Starting with the first confirmed person entering the country on January 24, 2020, from Wuhan, China, a total of 1,592 confirmed cases and 11 deaths occurred as of July 30 (Seoul Metropolitan Government, 2020). The major routes of transmission of Seoul city were infections from overseas contacts in 21%, the Richway’s door-to-door sales 8%, Itaewon club 9%, and Guro-gu call center infections 6% in order. Large companies and people are concentrated in Seoul, and there is a large floating population. These cultural and economic characteristics of Seoul were reflected in infectious diseases. Seoul’s high-income level and cultural diversity were reflected in the path of infection. Overseas contact infections were from 40.6% of the US and Canada, 27.8% from Europe, 26.6% from Asia, and about 5% from South America, Oceania, the Middle East, and African countries. Meanwhile, the death rate of COVID-19 in Seoul was about 0.7%, and the proportion of confirmed cases between men and women was similar, but the fatality rate was somewhat higher for men. In particular, the fatality rate of over 70 years old was confirmed to be about 4%, and the fatality rate over 80 years old was confirmed to be over 12%, and COVID-19 was fatal to the elderly (SHF & SCDC, 2020).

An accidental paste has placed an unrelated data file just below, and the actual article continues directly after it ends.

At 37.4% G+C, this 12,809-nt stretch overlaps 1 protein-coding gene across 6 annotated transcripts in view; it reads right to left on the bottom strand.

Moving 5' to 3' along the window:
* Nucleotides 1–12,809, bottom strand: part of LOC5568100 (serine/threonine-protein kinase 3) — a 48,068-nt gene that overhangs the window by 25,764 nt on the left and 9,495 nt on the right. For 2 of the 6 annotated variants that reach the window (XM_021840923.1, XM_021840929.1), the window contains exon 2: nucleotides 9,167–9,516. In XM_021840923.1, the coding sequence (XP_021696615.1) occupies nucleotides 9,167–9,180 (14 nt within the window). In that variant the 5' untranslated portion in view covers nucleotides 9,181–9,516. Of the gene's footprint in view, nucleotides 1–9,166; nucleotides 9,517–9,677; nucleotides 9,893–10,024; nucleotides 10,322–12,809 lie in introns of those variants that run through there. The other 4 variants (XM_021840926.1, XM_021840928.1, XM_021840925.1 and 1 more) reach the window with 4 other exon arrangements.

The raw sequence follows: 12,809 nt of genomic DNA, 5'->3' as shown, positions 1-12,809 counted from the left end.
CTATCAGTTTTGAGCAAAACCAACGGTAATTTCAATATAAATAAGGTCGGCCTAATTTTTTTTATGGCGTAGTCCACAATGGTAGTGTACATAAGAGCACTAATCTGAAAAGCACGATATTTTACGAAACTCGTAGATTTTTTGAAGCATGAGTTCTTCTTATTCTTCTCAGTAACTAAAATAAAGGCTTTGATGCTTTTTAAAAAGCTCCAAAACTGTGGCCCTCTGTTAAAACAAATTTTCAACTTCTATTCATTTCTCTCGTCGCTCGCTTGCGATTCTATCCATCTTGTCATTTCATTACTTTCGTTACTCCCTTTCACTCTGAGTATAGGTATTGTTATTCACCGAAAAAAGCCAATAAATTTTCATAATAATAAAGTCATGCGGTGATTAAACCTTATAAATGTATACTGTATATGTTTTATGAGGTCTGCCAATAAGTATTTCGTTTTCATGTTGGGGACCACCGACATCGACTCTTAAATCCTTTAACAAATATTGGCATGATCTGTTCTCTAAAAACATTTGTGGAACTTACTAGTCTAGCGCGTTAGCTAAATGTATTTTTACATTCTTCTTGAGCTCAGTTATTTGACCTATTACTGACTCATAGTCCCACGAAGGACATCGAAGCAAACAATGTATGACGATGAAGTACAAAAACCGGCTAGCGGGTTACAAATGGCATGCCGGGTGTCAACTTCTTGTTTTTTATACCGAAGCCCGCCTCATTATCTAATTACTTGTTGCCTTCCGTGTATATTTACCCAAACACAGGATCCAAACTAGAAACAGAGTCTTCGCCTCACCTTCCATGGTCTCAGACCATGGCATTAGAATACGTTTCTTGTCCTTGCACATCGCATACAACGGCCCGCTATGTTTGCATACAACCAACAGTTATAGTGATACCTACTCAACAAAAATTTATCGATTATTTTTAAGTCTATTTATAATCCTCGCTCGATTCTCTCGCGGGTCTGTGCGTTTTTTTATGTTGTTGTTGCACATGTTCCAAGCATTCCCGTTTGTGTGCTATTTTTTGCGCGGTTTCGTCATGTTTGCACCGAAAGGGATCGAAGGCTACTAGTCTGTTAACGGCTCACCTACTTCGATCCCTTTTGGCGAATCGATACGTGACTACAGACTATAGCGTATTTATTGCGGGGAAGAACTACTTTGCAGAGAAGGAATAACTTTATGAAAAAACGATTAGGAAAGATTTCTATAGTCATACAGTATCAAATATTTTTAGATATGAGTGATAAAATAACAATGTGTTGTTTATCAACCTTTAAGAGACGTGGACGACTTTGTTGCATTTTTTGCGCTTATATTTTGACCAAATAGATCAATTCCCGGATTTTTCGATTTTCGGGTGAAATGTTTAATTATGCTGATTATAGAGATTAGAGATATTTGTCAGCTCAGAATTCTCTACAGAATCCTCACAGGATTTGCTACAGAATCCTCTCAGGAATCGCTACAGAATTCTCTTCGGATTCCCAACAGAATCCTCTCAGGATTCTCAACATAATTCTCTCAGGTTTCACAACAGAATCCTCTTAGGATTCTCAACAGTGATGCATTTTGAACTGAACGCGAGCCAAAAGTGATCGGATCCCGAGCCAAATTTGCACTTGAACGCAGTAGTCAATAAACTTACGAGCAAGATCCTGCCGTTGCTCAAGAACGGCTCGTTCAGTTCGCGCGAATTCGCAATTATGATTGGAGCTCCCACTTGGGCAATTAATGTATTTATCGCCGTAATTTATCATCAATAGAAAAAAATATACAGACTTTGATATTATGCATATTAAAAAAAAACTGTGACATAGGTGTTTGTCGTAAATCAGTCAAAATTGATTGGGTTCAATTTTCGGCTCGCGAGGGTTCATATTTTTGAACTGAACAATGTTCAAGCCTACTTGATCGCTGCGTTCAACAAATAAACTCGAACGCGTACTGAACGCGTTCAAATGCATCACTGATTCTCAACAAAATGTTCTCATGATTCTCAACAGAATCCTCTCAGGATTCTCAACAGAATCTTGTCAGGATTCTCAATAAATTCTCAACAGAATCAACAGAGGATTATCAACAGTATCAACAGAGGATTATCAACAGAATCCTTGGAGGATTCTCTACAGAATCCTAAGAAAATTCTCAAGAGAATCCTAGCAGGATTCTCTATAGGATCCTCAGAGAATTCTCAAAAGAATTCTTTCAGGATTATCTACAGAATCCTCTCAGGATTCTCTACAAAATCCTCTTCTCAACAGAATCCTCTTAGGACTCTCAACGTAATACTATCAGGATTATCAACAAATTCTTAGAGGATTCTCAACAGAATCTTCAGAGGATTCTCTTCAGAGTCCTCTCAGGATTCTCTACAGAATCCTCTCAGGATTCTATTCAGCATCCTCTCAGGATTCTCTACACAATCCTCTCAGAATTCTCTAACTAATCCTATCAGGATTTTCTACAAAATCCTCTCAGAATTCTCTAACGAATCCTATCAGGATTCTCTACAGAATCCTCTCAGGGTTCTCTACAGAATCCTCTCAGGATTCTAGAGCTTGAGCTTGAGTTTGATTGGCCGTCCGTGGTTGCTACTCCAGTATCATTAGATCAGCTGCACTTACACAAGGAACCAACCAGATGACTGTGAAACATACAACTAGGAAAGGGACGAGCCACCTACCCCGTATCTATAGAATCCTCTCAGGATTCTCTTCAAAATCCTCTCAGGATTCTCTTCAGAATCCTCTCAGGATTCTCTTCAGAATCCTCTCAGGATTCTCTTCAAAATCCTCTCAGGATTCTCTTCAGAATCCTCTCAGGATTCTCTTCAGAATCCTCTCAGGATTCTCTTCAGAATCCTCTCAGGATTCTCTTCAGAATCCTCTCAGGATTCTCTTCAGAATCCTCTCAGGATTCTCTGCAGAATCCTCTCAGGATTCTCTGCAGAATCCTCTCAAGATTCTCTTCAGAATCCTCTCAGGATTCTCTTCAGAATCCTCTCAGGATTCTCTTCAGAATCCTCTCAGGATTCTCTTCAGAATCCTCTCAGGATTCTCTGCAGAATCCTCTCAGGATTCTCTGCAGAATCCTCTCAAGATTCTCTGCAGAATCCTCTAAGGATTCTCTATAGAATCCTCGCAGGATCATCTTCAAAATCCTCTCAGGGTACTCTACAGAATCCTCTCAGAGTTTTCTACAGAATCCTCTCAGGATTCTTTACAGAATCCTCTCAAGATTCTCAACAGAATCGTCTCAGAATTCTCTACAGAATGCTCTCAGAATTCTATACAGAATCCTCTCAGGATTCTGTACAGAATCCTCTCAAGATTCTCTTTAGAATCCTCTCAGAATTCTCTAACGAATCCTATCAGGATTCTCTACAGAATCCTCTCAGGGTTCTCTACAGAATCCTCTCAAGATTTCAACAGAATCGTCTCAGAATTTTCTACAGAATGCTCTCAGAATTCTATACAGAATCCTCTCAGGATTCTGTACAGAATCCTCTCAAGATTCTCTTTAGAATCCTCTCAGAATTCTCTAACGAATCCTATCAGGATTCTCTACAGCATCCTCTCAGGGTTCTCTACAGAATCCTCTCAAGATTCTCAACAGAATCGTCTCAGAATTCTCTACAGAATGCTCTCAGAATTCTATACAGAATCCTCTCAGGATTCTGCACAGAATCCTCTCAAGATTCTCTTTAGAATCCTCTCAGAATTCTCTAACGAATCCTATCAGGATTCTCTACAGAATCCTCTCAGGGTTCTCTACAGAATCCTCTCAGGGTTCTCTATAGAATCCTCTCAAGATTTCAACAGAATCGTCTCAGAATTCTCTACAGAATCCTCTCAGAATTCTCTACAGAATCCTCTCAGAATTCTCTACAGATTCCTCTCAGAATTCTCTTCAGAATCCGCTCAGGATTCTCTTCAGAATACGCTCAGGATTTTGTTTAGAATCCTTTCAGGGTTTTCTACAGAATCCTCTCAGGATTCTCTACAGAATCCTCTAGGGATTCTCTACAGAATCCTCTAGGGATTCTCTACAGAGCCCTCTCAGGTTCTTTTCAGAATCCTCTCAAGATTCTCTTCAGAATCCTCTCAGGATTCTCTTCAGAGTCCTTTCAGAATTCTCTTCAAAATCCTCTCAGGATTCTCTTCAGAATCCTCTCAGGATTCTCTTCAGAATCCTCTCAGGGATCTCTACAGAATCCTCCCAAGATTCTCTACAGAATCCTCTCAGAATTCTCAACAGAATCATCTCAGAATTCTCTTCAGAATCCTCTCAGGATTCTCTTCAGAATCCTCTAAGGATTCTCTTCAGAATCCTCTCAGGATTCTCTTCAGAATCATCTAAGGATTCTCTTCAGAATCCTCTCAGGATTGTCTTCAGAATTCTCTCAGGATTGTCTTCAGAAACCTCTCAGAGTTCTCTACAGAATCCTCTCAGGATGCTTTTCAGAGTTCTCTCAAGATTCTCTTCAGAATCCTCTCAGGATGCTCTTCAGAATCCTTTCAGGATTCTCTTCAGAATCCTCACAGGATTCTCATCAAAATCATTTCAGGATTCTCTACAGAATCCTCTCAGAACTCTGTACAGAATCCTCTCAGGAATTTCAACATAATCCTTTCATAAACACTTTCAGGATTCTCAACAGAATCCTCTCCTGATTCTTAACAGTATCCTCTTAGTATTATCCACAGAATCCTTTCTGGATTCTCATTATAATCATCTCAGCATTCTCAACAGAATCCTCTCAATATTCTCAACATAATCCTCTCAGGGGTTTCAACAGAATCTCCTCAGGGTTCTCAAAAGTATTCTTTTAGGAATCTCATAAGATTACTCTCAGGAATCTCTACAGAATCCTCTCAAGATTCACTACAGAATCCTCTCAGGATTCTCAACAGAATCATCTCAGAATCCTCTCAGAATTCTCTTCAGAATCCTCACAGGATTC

Looking at the major times and paths of infection, on March 2, 2020, when the number of confirmed patients in Seoul was 98, the Seoul Metropolitan Government launched a social distancing campaign called “Pause”. Seoul’s social distancing campaign started relatively quickly, but its effectiveness was limited as the central government’s campaign did not proceed together (Shon, 2020b). In the case of infection caused by foreign contact, confirmed cases occurred in the so-called Gangnam 3 districts (Gangnam-gu, Seocho-gu, Songpa-gu), which are autonomous districts with the highest income level in Seoul. On the other hand, it can be said that the local community infection started in earnest in Seoul when the spread to residents of high-end residential and commercial apartments in Seongdong-gu, management office employees, their families, and co-workers was confirmed. From February 19 to March 4 A total of 13 people were infected. Afterward, 28 people were infected from March 3 to March 18 in a church and PC room in Dongdaemun-gu, which was also the time when the Guro-gu call center infection, which had the most patients in Seoul at the beginning of the COVID-19 epidemic, occurred. In the call center, a total of 98 people was infected by March 20 after the first confirmed case occurred on March 8. In particular, in the case of call center infection, about 43% of employees working on the same floor were confirmed to be infected, making it a representative case confirming how vulnerable the office environment with a high population density is to COVID-19 infection (Park et al, 2020). As ‘intensive social distancing’ began on March 22, meetings, eating out, and events were canceled, and personal and social quarantine such as refusal to go to work, etc., was emphasized in the case of respiratory symptoms such as fever. In early April, the number of confirmed cases in Seoul decreased significantly, and after mid-April, the Mayor of Seoul held a video seminar with global leaders and shared the pandemic and East Asian tasks through the WEA (Watching East Asia) conference. However, on May 8, just after the end of the “intensive social distancing”, 13 confirmed cases occurred at the Itaewon club, followed by group infections of 139 people until June 5th. In particular, as the Itaewon Club became known as a club mainly used by gay people, it was difficult to identify contacts, but the inspection policy based on the principle of confidentiality of personal information was established, and contact verification and inspection were quickly performed. This was because Korea has a Confucian culture, and its acceptance of gay and lesbian cultures is relatively low, so club users are afraid of the stigma. This test method is similar to the AIDS positive test method and can be conducted when it is determined that it is more important to suppress the spread of infection and provide treatment opportunities through an initial test (You, Ki, & Kim, 2019). Meanwhile, about a month after the infection at the Itaewon Club, a group infection centered on Richway, a door-to-door sales company, occurred. From this point on, community infection was considered a constant, not a variable. In the case of Richway company-related infections, a total of 122 people was infected from June 2 to June 29, when the first confirmed case occurred. Subsequently, on July 19, a group infection centered on the elderly nursing facility in Gangseo-gu occurred, and 26 confirmed cases have been confirmed so far. Many cases of infection have occurred through various routes including nursing facility residents, guardians, and their neighbors. Concerns grew in that most of them were elderly people with very high fatality rates during infection. Accordingly, the city of Seoul immediately established and delivered a policy to strengthen infection control in daycare centers and elderly care facilities, and conducted intensive monitoring (figure 1). On the other hand, since the beginning of August, the number of confirmed cases is increasing again at the community level such as churches, hospitals, kindergartens, and daycare centers, raising concerns.